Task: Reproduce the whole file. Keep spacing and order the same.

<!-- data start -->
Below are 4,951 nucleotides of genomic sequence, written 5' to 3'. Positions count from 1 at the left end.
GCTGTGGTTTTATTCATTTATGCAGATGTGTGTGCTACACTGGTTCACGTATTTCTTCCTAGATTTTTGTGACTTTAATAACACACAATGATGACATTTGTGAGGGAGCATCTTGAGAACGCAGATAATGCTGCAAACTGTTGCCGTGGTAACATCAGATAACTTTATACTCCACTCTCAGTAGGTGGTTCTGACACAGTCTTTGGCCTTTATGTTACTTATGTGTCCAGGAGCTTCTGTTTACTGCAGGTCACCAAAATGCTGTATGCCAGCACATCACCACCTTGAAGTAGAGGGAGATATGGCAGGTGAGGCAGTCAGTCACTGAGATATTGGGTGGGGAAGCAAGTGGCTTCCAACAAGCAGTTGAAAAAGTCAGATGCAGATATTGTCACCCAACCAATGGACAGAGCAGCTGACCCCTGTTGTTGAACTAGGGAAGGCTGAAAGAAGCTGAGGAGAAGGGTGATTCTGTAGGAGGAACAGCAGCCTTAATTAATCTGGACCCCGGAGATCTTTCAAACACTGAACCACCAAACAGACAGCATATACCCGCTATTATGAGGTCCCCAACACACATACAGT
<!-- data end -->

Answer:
Below are 4,951 nucleotides of genomic sequence, written 5' to 3'. Positions count from 1 at the left end.
GCTGTGGTTTTATTCATTTATGCAGATGTGTGTGCTACACTGGTTCACGTATTTCTTCCTAGATTTTTGTGACTTTAATAACACACAATGATGACATTTGTGAGGGAGCATCTTGAGAACGCAGATAATGCTGCAAACTGTTGCCGTGGTAACATCAGATAACTTTATACTCCACTCTCAGTAGGTGGTTCTGACACAGTCTTTGGCCTTTATGTTACTTATGTGTCCAGGAGCTTCTGTTTACTGCAGGTCACCAAAATGCTGTATGCCAGCACATCACCACCTTGAAGTAGAGGGAGATATGGCAGGTGAGGCAGTCAGTCACTGAGATATTGGGTGGGGAAGCAAGTGGCTTCCAACAAGCAGTTGAAAAAGTCAGATGCAGATATTGTCACCCAACCAATGGACAGAGCAGCTGACCCCTGTTGTTGAACTAGGGAAGGCTGAAAGAAGCTGAGGAGAAGGGTGATTCTGTAGGAGGAACAGCAGCCTTAATTAATCTGGACCCCGGAGATCTTTCAAACACTGAACCACCAAACAGACAGCATATACCCGCTATTATGAGGTCCCCAACACACATACAGT